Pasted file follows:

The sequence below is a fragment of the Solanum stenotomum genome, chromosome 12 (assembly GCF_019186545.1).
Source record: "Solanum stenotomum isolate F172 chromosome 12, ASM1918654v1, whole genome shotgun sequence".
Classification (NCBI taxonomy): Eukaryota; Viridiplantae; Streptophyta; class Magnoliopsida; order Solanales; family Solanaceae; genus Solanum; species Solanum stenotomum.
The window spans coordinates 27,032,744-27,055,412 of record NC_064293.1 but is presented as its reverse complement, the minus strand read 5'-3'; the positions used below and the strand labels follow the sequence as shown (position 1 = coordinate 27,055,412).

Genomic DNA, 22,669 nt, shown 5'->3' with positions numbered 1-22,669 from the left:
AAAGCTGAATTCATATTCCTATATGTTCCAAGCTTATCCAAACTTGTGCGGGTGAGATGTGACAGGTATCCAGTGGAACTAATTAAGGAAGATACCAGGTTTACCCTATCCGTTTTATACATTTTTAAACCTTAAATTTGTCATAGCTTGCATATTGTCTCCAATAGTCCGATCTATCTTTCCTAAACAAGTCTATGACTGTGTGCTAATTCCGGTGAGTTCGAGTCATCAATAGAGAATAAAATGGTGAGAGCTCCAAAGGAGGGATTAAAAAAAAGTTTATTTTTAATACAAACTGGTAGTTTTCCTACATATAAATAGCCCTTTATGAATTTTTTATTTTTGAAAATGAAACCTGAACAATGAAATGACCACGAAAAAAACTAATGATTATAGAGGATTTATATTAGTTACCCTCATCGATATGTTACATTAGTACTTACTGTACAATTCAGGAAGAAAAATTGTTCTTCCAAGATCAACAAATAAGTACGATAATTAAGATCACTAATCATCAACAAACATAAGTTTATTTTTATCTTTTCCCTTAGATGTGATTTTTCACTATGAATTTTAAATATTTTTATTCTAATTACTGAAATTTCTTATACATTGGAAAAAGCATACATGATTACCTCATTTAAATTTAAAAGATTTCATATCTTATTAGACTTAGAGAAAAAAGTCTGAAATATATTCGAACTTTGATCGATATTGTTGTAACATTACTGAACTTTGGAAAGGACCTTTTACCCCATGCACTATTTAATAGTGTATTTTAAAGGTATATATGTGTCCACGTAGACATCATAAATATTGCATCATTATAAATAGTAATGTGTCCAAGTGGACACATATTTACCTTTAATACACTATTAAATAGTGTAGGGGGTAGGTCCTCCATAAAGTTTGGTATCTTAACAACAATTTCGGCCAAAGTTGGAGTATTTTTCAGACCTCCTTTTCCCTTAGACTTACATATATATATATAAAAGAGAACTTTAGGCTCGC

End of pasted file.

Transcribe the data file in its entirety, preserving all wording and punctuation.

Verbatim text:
The sequence below is a fragment of the Solanum stenotomum genome, chromosome 12 (assembly GCF_019186545.1).
Source record: "Solanum stenotomum isolate F172 chromosome 12, ASM1918654v1, whole genome shotgun sequence".
Classification (NCBI taxonomy): Eukaryota; Viridiplantae; Streptophyta; class Magnoliopsida; order Solanales; family Solanaceae; genus Solanum; species Solanum stenotomum.
The window spans coordinates 27,032,744-27,055,412 of record NC_064293.1 but is presented as its reverse complement, the minus strand read 5'-3'; the positions used below and the strand labels follow the sequence as shown (position 1 = coordinate 27,055,412).

Genomic DNA, 22,669 nt, shown 5'->3' with positions numbered 1-22,669 from the left:
AAAGCTGAATTCATATTCCTATATGTTCCAAGCTTATCCAAACTTGTGCGGGTGAGATGTGACAGGTATCCAGTGGAACTAATTAAGGAAGATACCAGGTTTACCCTATCCGTTTTATACATTTTTAAACCTTAAATTTGTCATAGCTTGCATATTGTCTCCAATAGTCCGATCTATCTTTCCTAAACAAGTCTATGACTGTGTGCTAATTCCGGTGAGTTCGAGTCATCAATAGAGAATAAAATGGTGAGAGCTCCAAAGGAGGGATTAAAAAAAAGTTTATTTTTAATACAAACTGGTAGTTTTCCTACATATAAATAGCCCTTTATGAATTTTTTATTTTTGAAAATGAAACCTGAACAATGAAATGACCACGAAAAAAACTAATGATTATAGAGGATTTATATTAGTTACCCTCATCGATATGTTACATTAGTACTTACTGTACAATTCAGGAAGAAAAATTGTTCTTCCAAGATCAACAAATAAGTACGATAATTAAGATCACTAATCATCAACAAACATAAGTTTATTTTTATCTTTTCCCTTAGATGTGATTTTTCACTATGAATTTTAAATATTTTTATTCTAATTACTGAAATTTCTTATACATTGGAAAAAGCATACATGATTACCTCATTTAAATTTAAAAGATTTCATATCTTATTAGACTTAGAGAAAAAAGTCTGAAATATATTCGAACTTTGATCGATATTGTTGTAACATTACTGAACTTTGGAAAGGACCTTTTACCCCATGCACTATTTAATAGTGTATTTTAAAGGTATATATGTGTCCACGTAGACATCATAAATATTGCATCATTATAAATAGTAATGTGTCCAAGTGGACACATATTTACCTTTAATACACTATTAAATAGTGTAGGGGGTAGGTCCTCCATAAAGTTTGGTATCTTAACAACAATTTCGGCCAAAGTTGGAGTATTTTTCAGACCTCCTTTTCCCTTAGACTTACATATATATATATAAAAGAGAACTTTAGGCTCGC